Importing Doctors: Foreign physicians in Kern share their stories

Read why the United States imports so many foreign doctors. California fellow Kellie Schmitt completed a multi-piece series on the United States' reliance on foreign-doctors. Physicians from far-flung corners of the globe have ended up practicing medicine in Kern County. These pieces trace the journeys of several international medical graduates -- exploring how doctors from across the world ended up in and around Bakersfield, and what they enjoy about their new lives here.

Part One: More than half of Kern physicians were foreign-schooled

Part Two: Are we creating a foreign brain-drain

Part Three: Pace of foreign-physician influx may slow

Part Four: KMC's multimillion dollar deal with Caribbean school marks part of controversial trend

Part Five: Concerns about the quality of Caribbean schools persist

Part Six: Many American students turn to Caribbean medical schools

Part Seven: Foreign physicians in Kern share their stories

Part Eight: From Sudan to Bakersfield


It all started with a Burmese pulmonologist who traveled to Bakersfield to work for Kaiser Permanente.

There was so much work that he helped recruit his friend, another pulmonary specialist who attended the same medical school in Burma. That doctor brought his wife, a Burmese internal medicine physician.

She was lonely, though, and so she convinced her sister -- an internal medicine physician -- to come to town with her husband, yet another primary care doctor.

And that's how a cluster of Burmese doctors formed in Kern County.

On weekends, those physicians often gather to play tennis, hit a round of golf or dine at someone's home. Sometimes they'll travel to Los Angeles or head to the beach together for a weekend.

"We support each other," said Dr. Thu Yein, a Kaiser pulmonologist and the second in that chain of recruitment. "Knowing your friend is here improves your comfort level."

Yein decided to come to the United States because he wanted more training as a specialist.

"I wanted to be somewhere where I could learn more," he said. "As you can imagine, the whole world wants to be in a U.S. program -- that's the dream."

Upon arrival, he had to quickly learn certain customs and cultural differences -- such as how to approach Jehovah's Witnesses, or the role of "Do Not Resuscitate."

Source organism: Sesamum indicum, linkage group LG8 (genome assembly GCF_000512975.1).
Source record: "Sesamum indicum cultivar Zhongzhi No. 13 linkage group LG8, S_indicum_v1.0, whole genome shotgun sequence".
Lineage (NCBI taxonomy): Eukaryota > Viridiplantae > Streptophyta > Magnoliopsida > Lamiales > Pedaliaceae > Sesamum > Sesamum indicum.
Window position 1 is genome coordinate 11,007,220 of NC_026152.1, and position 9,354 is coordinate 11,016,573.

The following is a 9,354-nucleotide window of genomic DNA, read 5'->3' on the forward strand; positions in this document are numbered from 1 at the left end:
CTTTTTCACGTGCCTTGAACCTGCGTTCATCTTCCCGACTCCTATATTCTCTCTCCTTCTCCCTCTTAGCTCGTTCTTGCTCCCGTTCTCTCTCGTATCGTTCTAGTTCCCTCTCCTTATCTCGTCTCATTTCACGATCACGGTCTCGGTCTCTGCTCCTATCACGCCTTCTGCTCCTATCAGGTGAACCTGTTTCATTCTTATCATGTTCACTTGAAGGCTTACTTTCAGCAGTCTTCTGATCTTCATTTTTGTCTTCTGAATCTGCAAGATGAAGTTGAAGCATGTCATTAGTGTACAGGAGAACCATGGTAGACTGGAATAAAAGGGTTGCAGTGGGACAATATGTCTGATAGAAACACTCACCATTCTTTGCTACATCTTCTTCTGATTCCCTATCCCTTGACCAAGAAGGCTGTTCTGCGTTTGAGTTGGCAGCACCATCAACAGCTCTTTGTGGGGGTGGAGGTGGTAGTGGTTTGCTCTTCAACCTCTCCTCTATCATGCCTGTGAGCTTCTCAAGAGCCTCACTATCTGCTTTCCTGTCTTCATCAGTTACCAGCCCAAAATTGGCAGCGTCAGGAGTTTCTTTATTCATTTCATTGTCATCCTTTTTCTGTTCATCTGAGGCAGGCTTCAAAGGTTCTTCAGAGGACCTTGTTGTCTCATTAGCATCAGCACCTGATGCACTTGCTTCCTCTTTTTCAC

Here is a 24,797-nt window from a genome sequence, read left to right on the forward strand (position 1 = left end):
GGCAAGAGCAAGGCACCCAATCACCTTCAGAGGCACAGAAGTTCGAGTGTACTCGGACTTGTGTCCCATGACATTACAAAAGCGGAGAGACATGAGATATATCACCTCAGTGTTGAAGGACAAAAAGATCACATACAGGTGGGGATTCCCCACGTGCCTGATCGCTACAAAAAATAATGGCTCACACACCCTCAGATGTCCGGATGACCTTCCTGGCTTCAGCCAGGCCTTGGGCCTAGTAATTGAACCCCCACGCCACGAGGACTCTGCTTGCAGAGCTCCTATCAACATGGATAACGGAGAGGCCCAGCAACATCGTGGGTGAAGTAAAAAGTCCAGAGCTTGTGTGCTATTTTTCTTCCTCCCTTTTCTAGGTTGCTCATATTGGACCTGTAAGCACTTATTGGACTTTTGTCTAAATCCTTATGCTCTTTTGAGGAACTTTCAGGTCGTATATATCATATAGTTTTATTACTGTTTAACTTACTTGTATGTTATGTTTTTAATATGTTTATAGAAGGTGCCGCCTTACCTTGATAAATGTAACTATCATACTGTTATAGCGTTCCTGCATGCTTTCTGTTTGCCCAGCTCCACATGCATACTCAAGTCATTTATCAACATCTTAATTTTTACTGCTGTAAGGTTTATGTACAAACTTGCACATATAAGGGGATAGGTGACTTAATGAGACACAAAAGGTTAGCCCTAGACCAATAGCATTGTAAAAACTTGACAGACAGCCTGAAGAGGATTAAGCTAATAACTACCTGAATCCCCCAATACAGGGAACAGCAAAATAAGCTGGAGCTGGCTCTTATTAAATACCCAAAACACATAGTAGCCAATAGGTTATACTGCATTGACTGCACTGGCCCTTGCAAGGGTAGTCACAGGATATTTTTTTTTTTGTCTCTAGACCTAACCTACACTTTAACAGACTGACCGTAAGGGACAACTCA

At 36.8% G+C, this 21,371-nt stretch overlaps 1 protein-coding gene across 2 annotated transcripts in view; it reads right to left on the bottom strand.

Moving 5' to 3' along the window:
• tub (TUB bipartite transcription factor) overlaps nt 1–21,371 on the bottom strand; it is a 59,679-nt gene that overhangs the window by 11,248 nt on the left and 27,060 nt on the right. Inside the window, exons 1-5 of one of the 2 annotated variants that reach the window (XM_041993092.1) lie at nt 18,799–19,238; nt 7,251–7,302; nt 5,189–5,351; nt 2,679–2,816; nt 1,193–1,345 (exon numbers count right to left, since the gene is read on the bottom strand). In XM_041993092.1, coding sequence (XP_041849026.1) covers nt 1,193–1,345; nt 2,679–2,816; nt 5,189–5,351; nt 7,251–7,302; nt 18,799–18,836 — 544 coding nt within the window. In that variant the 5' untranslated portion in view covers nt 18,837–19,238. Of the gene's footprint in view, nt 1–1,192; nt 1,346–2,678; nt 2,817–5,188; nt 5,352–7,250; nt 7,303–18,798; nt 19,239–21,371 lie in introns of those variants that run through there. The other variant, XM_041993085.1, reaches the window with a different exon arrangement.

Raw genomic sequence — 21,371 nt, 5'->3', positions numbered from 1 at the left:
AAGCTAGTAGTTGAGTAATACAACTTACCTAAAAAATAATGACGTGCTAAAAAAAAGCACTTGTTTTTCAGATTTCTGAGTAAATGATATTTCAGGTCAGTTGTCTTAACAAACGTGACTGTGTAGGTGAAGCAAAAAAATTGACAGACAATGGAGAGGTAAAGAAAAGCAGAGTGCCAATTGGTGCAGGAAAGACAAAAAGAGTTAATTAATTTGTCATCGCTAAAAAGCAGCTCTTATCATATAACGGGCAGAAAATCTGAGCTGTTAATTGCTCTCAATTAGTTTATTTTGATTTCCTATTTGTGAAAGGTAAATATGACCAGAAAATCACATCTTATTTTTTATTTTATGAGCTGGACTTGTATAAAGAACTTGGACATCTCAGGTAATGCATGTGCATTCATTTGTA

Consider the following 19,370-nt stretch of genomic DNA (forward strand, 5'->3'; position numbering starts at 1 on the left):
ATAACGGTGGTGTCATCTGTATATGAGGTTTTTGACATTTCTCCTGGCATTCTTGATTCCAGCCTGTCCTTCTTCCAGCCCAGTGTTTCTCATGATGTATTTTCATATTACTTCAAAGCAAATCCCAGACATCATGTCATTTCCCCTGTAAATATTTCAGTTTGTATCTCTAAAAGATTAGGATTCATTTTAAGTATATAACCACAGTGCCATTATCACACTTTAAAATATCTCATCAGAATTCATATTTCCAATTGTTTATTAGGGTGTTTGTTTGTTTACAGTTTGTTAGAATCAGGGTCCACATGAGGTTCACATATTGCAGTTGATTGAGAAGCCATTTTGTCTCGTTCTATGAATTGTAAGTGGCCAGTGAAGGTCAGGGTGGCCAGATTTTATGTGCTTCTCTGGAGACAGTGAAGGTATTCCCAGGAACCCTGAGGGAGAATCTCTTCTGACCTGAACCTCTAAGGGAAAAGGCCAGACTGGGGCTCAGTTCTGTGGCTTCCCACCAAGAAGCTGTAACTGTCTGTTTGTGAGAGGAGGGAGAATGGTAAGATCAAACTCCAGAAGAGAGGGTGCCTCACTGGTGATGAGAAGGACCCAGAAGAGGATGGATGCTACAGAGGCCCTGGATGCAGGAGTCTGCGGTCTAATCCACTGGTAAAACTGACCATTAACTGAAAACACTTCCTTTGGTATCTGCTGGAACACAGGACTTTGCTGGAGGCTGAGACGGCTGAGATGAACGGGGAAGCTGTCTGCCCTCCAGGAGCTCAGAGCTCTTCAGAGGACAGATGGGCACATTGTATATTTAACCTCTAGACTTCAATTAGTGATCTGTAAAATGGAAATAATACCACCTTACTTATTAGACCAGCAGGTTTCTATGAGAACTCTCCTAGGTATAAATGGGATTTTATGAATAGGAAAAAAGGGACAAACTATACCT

Yein also researched bedside manners and learned that patient confidentiality must extend even to the immediate family. In Burma, it's more common to discuss a patient's illness with the family present.

He remembers Burmese patients as simple people who are generally happy with life. When he practiced there nearly 20 years ago, malpractice wasn't a big concern.

While American patients may immediately notice he's foreign-born, he hopes what resonates more is his demeanor, he said, adding: "I always treat people like my family."

He still misses Burma, where his mother and father live, and laments the exodus of professionals like himself. With the political climate changing there, he's considered going back, though only for a volunteer stint.

Yein is certain he made the right choice settling in Kern County.

"People look at me as a good physician no matter what my skin color," Yein said.

Similarly, his brother-in-law Dr. Kyaw Tun said he's encountered less skepticism than he found in Oklahoma, where he worked just prior to coming here.

"Where are you from?' they'd ask," he recalled. "Why are you here? "

After he proved himself, that doubt cleared. But, he likes working with a population that is more accepting of foreign-trained doctors from the onset.

Like Yein, he still thinks of Burma and the brain drain that has robbed the country of its physicians. His smart friends still in the country are opting for business jobs since medical work doesn't pay enough.

"I'm glad I made this choice," he said. "A lot of people want to come, but it's difficult. The U.S. has the best education in the world."

This article was originally published by The Bakersfield Californian.